Making my way back the sheep cropped grassland gave way to billberry and molina with bracken and the odd hawthorn and mountain ash thrown in for good measure. The birdlife here was more variable a yellowhammer sang in the distance along with an intermittent cuckoo. Parachuting tree pipit were alighting on drystone walls and the tops of nearby trees. Towards the road back to the Foxhunter car park I had flashbacks to last years Mamora's warbler twitch, but today I had to be content with a couple of whinchat and a male stonechat.


Previously I'd only encountered this longhorn moth ( Adela reaumurella ) in woodland glades, however today this striking little moth with its lengthy antennae was plentiful 'dancing' in the bright sunlight around deep billberry.

Friday, 22 April 2011

Needle in a haystack - yes its the annual Silurian caterpillar pilgrimage


Yesterday I joined Rhiannon Bevan and Clare Williams (Butterfly Conservation) on a hillside above Abertillery for what now seems to be an annual Silurian (Eriopygodes imbecilla) moth caterpillar search. What is probably the most wackiest event in the naturalist calendar goes like this:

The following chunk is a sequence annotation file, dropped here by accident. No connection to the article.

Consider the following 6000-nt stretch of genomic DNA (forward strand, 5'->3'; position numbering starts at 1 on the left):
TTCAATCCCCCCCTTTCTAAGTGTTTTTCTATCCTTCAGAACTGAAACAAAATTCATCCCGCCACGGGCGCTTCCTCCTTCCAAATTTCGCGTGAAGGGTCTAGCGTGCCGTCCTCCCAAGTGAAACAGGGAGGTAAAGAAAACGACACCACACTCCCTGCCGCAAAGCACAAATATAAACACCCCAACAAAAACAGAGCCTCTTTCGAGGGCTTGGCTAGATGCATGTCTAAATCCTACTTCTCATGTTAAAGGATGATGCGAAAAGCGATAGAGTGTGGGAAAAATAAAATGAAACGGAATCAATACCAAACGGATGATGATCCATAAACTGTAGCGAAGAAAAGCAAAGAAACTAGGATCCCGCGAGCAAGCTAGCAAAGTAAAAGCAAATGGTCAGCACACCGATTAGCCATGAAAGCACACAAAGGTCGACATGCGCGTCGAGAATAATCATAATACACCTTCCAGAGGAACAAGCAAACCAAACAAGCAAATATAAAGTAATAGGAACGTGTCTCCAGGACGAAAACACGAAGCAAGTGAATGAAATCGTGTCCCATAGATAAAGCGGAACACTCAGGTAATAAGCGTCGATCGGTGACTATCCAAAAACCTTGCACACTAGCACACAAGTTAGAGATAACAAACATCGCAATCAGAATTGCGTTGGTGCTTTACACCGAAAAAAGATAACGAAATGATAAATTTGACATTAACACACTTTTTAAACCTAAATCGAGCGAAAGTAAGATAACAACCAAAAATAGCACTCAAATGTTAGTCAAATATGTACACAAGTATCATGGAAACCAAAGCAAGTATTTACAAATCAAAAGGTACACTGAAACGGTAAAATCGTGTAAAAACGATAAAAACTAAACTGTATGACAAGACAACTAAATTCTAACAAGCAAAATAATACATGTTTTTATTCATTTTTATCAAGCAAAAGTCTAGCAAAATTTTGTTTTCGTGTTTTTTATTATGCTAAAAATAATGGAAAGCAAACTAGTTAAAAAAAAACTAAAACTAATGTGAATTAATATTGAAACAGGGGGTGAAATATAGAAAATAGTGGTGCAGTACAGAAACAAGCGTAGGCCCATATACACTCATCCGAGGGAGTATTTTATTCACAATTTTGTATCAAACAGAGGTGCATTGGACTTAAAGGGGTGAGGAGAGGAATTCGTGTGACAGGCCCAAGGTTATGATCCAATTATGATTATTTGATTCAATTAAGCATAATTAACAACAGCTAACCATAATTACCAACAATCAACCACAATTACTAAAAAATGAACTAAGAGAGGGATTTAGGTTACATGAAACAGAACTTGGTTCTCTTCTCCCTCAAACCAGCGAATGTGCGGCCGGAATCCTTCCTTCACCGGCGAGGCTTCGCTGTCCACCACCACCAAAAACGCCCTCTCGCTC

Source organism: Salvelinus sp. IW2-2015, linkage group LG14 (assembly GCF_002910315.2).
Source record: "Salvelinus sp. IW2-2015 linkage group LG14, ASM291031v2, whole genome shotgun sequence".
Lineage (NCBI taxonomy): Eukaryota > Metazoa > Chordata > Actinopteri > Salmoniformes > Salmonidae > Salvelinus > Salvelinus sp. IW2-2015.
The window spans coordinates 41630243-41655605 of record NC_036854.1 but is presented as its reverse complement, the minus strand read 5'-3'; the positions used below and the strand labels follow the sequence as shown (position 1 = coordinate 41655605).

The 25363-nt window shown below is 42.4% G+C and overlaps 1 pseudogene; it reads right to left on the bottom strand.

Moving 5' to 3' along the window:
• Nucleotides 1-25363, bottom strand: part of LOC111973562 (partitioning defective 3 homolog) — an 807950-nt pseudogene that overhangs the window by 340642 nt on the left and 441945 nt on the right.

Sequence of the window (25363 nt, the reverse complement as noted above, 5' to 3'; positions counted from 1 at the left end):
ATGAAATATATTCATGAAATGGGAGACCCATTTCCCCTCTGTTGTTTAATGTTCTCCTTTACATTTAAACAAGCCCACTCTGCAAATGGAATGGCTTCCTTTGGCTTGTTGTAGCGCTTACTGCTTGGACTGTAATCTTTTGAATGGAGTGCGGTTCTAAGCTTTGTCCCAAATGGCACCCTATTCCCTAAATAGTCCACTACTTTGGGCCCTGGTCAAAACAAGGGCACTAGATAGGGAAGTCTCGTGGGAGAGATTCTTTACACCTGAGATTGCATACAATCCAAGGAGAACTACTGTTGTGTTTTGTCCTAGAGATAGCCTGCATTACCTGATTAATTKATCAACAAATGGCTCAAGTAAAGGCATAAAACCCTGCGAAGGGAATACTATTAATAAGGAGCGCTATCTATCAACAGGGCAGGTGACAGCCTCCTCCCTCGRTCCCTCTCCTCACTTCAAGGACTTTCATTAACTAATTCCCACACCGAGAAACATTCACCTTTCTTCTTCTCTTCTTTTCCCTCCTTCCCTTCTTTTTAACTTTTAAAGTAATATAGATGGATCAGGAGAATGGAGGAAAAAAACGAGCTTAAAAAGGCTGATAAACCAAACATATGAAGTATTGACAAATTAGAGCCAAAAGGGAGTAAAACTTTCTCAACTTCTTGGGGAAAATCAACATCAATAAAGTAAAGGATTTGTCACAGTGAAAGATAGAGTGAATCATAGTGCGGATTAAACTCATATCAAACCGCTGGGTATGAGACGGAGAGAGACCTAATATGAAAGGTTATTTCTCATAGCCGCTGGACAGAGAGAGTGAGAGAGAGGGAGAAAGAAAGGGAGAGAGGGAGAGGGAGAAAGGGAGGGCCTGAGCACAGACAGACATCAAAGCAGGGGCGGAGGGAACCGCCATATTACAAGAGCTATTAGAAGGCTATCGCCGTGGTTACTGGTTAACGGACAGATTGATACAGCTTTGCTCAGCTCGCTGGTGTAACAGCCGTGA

1. At approximately 2000hrs join like minded lepidopterists at a remote pull in high above Abertillery.
  2. Ascend hillside to a point between 450 - 500 metres above sea level, somewhere close to the Blaenau Gwent - Torfaen County Borough boundary.
  3. Locate a suitable habitat patch dominated by billberry.
  4. At 2100 hrs (just as the last red grouse completes its dusk calling) activate torch, drop down on to knees, and begin a hand search for a small caterpillar feeding within the vegetation.
  5. 2230 hrs descend hillside in pitch dark satisfied that the target species has been located.